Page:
“I’m so loyal, I would have stuck with him anyway.
I would never have left if he hadn’t took the money.”
Isaac acknowledges that because it was family, it made it a lot harder to walk away.
“After the fight, everyone was saying ‘Isaac your training ability is too much, it has gone past what [your uncle] can teach you.’ I didn’t care about that. I’m so loyal, I would have stuck with him anyway. I would never have left if he hadn’t took the money.”
On reflection, Isaac is glad he left and is now coached by Angel Fernandez, who’s previously coached the likes of of Amir Khan, David Haye and Luis Ortiz.
As well as honing his skills with a new, world class trainer, Isaac can include Deontay Wilder, Anthony Joshua, Dillian Whyte and Oleksandr Usyk amongst his list of sparring partners.
Isaac recalls flying out to Alabama for a month of sparring with Wilder in the lead up to his world title fight against Bermane Stiverne, and being warned on arrival it wasn’t going be easy.
“You could get hurt, you can get hit with a punch and
still be feeling it for the next couple of rounds.
You have to know how to survive that.”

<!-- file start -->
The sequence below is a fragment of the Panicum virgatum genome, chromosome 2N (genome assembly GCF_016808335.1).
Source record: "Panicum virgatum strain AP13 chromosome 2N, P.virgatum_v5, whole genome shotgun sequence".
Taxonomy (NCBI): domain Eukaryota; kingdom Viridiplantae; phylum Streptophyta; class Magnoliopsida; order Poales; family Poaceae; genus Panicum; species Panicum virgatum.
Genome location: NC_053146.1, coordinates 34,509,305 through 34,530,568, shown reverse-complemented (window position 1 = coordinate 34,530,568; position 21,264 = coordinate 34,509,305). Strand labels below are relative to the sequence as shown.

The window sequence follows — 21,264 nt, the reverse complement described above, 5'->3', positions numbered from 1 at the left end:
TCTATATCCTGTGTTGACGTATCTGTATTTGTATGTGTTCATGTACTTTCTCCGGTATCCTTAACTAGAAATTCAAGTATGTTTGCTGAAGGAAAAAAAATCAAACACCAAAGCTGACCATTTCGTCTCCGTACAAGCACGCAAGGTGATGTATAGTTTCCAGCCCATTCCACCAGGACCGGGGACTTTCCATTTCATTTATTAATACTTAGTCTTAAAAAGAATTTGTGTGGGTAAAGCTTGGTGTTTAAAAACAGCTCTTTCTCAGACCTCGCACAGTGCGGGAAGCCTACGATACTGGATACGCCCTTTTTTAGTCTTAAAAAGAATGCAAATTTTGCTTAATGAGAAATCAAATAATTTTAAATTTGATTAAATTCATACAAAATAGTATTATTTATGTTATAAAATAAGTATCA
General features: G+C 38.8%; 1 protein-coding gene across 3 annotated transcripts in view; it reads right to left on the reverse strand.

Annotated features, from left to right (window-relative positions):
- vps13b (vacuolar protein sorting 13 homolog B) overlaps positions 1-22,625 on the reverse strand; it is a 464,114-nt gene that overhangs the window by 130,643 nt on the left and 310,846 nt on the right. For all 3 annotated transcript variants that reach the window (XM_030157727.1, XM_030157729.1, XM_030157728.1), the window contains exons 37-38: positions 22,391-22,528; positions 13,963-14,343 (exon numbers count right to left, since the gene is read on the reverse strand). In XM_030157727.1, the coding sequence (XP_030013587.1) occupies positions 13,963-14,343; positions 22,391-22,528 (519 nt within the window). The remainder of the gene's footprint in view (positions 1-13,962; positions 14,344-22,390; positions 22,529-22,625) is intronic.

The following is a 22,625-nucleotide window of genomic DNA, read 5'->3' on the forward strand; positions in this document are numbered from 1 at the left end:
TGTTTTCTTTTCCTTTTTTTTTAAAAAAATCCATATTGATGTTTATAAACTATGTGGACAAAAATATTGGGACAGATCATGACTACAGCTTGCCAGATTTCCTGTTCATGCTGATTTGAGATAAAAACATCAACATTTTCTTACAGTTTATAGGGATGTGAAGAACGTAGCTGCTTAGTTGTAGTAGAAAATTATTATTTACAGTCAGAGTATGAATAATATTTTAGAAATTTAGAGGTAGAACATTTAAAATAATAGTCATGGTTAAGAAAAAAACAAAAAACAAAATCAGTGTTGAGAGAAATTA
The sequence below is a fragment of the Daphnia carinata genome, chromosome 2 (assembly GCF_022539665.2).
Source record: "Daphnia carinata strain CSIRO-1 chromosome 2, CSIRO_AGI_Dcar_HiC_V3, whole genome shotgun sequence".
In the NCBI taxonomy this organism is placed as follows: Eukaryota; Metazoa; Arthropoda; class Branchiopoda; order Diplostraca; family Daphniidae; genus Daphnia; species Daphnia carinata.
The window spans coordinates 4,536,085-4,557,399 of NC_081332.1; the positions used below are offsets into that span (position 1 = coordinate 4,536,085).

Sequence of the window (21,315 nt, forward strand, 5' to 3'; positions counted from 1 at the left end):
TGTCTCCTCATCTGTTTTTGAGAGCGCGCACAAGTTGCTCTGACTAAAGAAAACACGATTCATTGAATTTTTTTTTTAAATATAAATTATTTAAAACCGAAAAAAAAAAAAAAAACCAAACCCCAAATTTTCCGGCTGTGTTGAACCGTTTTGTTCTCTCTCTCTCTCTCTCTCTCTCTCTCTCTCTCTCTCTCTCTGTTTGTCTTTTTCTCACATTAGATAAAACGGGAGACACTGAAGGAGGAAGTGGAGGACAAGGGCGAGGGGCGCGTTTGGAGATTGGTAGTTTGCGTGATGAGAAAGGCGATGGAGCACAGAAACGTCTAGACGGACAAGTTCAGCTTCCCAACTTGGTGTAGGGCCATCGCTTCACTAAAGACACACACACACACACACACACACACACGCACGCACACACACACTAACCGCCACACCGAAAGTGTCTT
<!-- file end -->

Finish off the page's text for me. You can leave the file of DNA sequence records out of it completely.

“The manager came to the hotel and said ‘If you want to go back now just let me know because he’s not going to go easy.’
“The sparring came, a Puerto Rican guy was sparring before and tried to really unload on Deontay. Deontay threw a right hand and BOOM, the guy dropped flat on his head.
“I was thinking, ‘What the fuck am I doing here?!”
However, Isaac made a lasting impression, with Deontay Wilder’s brother calling him out for giving Deontay the ‘best sparring session.’
Whilst he admits that Deontay upped his game, hitting him with an uppercut that left him thinking he was ‘back in London’, the experience was invaluable at such a young age. Yet he knows there is much more to the sport than technique.
“You have to be talented but you also have to be tough and gritty, you have to know you can take a punch because it’s not always going to be plain sailing when you get into that ring.
“We had nothing. I have to be grateful I’m living my dream.
I’ll never forget where I’ve come from.”
“You could get hurt, you can get hit with a punch and still be feeling it for the next couple of rounds. You have to know how to survive that.”
To keep getting in the ring, you need to be 100% dedicated, driven and determined. There can be no back up and for Isaac, there are no excuses.